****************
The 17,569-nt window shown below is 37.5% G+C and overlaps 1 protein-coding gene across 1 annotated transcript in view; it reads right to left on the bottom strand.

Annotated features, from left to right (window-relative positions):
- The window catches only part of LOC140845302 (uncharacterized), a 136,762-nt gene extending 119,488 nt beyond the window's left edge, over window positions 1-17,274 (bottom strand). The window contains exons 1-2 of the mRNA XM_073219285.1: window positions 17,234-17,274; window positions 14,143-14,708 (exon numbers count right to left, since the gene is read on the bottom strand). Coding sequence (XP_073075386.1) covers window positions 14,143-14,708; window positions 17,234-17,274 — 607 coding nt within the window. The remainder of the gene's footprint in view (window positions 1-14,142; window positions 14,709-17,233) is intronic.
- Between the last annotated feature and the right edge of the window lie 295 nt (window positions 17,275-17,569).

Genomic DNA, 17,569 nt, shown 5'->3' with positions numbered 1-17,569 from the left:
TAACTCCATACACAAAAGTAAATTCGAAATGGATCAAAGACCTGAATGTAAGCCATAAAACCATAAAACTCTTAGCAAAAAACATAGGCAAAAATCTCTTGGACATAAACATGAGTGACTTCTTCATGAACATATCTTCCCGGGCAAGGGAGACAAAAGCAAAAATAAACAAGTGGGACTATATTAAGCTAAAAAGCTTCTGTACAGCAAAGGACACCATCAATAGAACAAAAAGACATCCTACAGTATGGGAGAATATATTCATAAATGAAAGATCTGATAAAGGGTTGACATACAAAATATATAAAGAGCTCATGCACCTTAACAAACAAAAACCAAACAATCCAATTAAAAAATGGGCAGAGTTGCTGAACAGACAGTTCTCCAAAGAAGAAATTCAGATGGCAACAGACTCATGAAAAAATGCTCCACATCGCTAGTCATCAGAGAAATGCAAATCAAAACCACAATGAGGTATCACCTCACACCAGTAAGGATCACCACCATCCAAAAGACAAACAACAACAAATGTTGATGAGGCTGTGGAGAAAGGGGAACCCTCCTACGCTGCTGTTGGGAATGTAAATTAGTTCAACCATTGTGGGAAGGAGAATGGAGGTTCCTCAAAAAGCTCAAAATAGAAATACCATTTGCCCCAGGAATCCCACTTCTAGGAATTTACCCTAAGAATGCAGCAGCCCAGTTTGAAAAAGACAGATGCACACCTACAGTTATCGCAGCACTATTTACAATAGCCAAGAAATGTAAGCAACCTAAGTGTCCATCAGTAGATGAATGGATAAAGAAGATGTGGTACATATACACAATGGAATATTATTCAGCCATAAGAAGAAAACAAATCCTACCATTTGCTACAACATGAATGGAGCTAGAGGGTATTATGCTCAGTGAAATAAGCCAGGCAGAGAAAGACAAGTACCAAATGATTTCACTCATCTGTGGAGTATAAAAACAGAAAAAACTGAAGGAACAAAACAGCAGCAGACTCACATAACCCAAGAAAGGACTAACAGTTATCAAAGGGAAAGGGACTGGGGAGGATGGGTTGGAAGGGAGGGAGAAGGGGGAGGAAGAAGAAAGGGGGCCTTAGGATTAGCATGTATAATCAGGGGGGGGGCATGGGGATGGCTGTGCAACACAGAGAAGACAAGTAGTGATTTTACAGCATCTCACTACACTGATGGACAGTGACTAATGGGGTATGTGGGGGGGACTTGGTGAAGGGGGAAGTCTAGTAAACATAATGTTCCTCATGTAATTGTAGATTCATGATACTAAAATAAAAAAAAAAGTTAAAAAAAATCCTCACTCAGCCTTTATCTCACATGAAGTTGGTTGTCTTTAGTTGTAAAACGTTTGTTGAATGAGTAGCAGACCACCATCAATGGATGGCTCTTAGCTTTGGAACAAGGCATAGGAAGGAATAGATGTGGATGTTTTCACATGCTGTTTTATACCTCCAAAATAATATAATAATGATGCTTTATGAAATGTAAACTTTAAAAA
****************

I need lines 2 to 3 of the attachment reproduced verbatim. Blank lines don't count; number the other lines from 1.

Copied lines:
Annotated features, from left to right (window-relative positions):
- The window catches only part of LOC140845302 (uncharacterized), a 136,762-nt gene extending 119,488 nt beyond the window's left edge, over window positions 1-17,274 (bottom strand). The window contains exons 1-2 of the mRNA XM_073219285.1: window positions 17,234-17,274; window positions 14,143-14,708 (exon numbers count right to left, since the gene is read on the bottom strand). Coding sequence (XP_073075386.1) covers window positions 14,143-14,708; window positions 17,234-17,274 — 607 coding nt within the window. The remainder of the gene's footprint in view (window positions 1-14,142; window positions 14,709-17,233) is intronic.